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I am running a process at a given clock time each day (in the United States--that is significant). I have been trying to calculate how to do that correctly for the 25 hour day. Consider the following C# code:

var referenceDate = new DateTime(2012, 11, 3);
var referenceTime = new TimeSpan(0, 19, 30, 0);
var originalTime = referenceDate.Add(referenceTime);
var tomorrow = referenceDate.AddDays(1);
var nextTimestamp = string.Format(
            "{0} {1:00}:{2:00}", 
            tomorrow.ToShortDateString(), 
            referenceTime.Hours, 
            referenceTime.Minutes);
var nextRunTimestamp = DateTime.Parse(nextTimestamp);

I used the format/parse sequence to make sure that we can avoid time spans when crossing the DST transition time. Now what should be the result of the following expression?

nextRunTimestamp.Subtract(originalTime).TotalHours

Well, it turns out to be 24 but I think it should be 25 since November 4, 2012 is a 25-hour day (transitioning at 2 AM) so the difference between 19:30 on November 3 and 19:30 on November 4 should be 25 hours.

How do I get to the right answer for each date in the year?

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1  
Can you use UST instead? it doesn't have DLST, hence "univsersal". –  Hardrada Nov 7 '12 at 18:34
    
There has to be a direct way to schedule a task for time. Can set backup defrag ... for a certain time. Timer just does not seem like the right tool. What if you service goes down? –  Blam Nov 7 '12 at 19:30
    
You can easily make it work with your original approach, you just need a constant reference: var hours = nextRunTimestamp.ToUniversalTime().Subtract(originalTime.ToUniversalTime()).Tota‌​‌​lHours; That's 25. –  Hans Passant Nov 7 '12 at 22:27
    
Why not just use Task Scheduler? –  Blam Nov 8 '12 at 13:16

1 Answer 1

up vote 1 down vote accepted

Actually it sounds like you don't need to do that at all. Your problem seems rather moot, since if you have something running at the same time on every day, it will auto adjust to your time change anyways.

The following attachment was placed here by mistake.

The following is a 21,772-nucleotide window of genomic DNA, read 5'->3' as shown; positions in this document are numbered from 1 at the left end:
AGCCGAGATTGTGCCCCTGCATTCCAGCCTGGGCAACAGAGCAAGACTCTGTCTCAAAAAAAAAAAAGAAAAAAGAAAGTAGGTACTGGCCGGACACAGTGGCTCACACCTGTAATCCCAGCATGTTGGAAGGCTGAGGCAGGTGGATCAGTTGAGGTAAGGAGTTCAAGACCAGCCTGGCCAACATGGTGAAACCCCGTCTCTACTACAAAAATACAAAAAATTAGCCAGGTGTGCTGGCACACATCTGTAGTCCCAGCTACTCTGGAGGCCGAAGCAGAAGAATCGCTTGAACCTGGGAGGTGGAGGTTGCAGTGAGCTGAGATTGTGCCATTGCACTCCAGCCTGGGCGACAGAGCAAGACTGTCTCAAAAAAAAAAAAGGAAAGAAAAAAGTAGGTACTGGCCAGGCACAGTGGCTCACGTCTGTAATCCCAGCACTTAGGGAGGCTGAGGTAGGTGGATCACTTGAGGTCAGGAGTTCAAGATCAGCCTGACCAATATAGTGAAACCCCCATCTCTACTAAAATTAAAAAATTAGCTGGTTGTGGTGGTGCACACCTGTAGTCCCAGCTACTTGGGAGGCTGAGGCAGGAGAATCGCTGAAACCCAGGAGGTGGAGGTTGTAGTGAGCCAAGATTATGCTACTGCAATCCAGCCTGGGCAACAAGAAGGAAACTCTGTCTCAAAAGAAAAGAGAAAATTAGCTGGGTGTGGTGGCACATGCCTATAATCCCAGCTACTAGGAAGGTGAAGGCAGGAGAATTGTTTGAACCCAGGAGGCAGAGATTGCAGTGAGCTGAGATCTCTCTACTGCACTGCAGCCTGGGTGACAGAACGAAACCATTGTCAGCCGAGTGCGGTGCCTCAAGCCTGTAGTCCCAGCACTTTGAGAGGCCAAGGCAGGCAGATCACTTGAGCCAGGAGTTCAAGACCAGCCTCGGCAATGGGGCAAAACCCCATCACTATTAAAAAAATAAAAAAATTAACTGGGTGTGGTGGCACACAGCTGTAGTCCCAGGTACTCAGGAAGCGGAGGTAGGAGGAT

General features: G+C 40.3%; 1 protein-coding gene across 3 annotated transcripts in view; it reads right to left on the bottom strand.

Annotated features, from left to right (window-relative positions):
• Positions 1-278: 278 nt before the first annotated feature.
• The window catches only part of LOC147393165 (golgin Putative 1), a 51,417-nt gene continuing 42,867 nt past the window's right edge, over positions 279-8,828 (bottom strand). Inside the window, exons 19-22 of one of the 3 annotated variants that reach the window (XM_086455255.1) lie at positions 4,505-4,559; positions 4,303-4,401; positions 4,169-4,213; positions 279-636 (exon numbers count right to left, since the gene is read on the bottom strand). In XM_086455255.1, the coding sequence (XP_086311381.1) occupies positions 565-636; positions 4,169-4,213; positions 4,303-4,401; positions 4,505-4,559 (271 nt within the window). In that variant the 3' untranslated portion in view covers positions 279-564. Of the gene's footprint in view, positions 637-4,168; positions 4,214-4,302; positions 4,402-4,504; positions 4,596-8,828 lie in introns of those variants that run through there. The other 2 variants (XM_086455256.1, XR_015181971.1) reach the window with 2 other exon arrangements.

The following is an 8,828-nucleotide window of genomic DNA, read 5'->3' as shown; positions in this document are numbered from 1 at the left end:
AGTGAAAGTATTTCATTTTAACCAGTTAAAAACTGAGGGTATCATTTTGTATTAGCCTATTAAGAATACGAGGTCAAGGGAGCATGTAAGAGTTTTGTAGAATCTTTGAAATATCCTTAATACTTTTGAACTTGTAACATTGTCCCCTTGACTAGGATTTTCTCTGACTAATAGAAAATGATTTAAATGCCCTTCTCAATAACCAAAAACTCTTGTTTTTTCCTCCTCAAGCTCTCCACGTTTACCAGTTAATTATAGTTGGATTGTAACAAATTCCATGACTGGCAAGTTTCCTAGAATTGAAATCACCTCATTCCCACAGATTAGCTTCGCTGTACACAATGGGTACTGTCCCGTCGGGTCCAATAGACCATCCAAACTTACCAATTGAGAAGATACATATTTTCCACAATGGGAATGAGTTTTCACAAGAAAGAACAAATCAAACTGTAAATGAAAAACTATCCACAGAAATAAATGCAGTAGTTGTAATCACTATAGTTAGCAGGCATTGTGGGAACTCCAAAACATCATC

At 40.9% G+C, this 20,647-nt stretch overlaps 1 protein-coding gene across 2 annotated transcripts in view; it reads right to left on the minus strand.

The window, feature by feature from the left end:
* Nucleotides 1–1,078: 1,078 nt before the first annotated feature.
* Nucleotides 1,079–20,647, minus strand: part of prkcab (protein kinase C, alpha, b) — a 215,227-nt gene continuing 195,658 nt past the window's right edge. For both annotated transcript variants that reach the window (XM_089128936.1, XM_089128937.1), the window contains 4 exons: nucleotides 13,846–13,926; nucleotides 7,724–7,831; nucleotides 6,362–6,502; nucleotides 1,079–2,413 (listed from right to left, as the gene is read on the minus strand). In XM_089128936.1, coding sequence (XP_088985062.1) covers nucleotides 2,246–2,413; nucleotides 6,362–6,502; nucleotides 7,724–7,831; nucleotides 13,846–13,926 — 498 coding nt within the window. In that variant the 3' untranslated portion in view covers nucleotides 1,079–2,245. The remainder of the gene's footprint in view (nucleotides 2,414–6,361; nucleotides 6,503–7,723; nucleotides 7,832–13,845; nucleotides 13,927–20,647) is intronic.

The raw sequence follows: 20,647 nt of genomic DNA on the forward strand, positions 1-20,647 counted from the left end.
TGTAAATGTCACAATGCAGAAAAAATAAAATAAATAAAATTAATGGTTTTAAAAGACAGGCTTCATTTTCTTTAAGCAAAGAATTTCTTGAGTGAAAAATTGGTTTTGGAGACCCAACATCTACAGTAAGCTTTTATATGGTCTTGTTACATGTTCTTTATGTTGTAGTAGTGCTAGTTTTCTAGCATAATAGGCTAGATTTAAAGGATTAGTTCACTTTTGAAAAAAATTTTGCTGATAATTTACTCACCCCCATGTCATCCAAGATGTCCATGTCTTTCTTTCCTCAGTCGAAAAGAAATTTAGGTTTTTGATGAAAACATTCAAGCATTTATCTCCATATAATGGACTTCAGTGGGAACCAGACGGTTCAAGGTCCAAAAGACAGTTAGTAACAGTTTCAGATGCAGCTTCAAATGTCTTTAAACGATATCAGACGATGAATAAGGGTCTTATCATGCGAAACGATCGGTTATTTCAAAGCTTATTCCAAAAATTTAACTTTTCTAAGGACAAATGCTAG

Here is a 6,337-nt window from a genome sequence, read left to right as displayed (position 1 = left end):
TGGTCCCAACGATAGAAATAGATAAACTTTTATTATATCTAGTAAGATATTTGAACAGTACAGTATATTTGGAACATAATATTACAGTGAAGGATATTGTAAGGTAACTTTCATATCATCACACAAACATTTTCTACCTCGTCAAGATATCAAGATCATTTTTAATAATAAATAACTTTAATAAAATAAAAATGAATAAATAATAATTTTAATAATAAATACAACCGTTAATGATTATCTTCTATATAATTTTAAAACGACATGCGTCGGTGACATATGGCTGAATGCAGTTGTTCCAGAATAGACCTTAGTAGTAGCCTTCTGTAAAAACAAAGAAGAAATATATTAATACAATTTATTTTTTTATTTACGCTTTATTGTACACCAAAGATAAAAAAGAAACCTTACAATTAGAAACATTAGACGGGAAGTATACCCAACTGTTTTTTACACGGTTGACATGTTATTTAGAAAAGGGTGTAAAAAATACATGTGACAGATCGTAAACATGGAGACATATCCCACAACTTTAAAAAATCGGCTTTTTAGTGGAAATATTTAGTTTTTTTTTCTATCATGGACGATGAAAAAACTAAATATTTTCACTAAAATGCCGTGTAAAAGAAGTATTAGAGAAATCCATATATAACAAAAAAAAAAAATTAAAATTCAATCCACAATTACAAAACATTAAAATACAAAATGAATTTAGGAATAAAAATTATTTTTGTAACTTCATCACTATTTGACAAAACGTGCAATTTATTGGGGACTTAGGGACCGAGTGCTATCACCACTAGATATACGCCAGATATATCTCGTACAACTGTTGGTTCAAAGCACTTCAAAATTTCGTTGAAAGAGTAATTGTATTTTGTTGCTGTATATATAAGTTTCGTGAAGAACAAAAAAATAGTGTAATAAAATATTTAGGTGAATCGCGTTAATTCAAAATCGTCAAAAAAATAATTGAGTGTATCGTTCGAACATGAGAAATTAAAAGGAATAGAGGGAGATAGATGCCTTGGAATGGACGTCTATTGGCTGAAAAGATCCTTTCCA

If you are really interested though, you can get the DaylightTime of a particular year by utilizing:

var dst = TimeZone.CurrentTimeZone.GetDaylightChanges(2012);

The DaylightTime object has your start date and time and end date and time of DST for whatever timezone. From there, if you were so inclined, you could check if DST start or end falls in your time period and add or subtract an hour as needed.

Then in your code you could have logic such as (pseudo code):

if(dst.End > originalTime && dst.End < tomorrow)
    //Add hour for "25 hour" day

if(dst.Start > orginalTime && dst.Start < tomorrow)
    //Subtract hour for "23 hour" day

EDIT: I think I misunderstood what you were doing. Though the above code can give you if your DST start or end is within your time period. You are looking for this:

//Probably DateTime.Now, but whatever
var referenceDate = new DateTime(2012, 11, 3, 19, 30, 0);
var nextTime = referenceDate.AddDays(1);

Timer t = new Timer(nextTime.ToUniversalTime() - referenceDate.ToUniversalTime());

t.Start();

I hope you are not puting your DateTime in a string format then trying to do a Parse in your actual code...

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The problem is not moot because it affected us on Sunday. We use a Timer object (the Threading variety) to initiate some processing each day in a Windows service. The Thread object takes time spans and thus if the time span is 24 hours, it is not constant across DST transitions. –  Tevya Nov 7 '12 at 19:07
    
Moot. Arguable. To present something for arguement. Why are your not using the Windows scheduler to start you process, instead of having a service sit there waiting for a one time interupt? –  iMortalitySX Nov 7 '12 at 19:58
    
Using the TimeZone.CurrentTimeZone.GetDaylightChanges() does the trick. It is a little messier than I would like but it works without any format/parsing foolishness. –  Tevya Nov 7 '12 at 20:12

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